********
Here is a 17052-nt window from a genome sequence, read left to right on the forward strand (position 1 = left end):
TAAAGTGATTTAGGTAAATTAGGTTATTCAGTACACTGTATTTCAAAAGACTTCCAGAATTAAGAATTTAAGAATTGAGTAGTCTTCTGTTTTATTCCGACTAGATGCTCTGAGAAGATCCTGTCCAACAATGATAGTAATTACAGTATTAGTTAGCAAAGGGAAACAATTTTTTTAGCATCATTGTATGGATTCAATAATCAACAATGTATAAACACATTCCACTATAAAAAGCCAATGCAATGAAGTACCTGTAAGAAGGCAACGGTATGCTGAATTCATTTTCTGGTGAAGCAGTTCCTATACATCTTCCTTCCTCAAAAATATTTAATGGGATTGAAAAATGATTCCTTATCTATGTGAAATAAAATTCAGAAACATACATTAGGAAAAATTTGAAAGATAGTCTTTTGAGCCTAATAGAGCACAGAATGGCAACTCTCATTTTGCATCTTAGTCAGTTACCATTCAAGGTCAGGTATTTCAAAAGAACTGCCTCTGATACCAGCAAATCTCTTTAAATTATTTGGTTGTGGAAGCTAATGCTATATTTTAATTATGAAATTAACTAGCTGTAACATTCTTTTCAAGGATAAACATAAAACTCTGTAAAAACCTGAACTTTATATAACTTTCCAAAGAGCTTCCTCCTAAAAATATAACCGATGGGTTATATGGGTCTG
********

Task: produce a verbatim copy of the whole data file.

Here is a 17052-nt window from a genome sequence, read left to right on the forward strand (position 1 = left end):
TAAAGTGATTTAGGTAAATTAGGTTATTCAGTACACTGTATTTCAAAAGACTTCCAGAATTAAGAATTTAAGAATTGAGTAGTCTTCTGTTTTATTCCGACTAGATGCTCTGAGAAGATCCTGTCCAACAATGATAGTAATTACAGTATTAGTTAGCAAAGGGAAACAATTTTTTTAGCATCATTGTATGGATTCAATAATCAACAATGTATAAACACATTCCACTATAAAAAGCCAATGCAATGAAGTACCTGTAAGAAGGCAACGGTATGCTGAATTCATTTTCTGGTGAAGCAGTTCCTATACATCTTCCTTCCTCAAAAATATTTAATGGGATTGAAAAATGATTCCTTATCTATGTGAAATAAAATTCAGAAACATACATTAGGAAAAATTTGAAAGATAGTCTTTTGAGCCTAATAGAGCACAGAATGGCAACTCTCATTTTGCATCTTAGTCAGTTACCATTCAAGGTCAGGTATTTCAAAAGAACTGCCTCTGATACCAGCAAATCTCTTTAAATTATTTGGTTGTGGAAGCTAATGCTATATTTTAATTATGAAATTAACTAGCTGTAACATTCTTTTCAAGGATAAACATAAAACTCTGTAAAAACCTGAACTTTATATAACTTTCCAAAGAGCTTCCTCCTAAAAATATAACCGATGGGTTATATGGGTCTG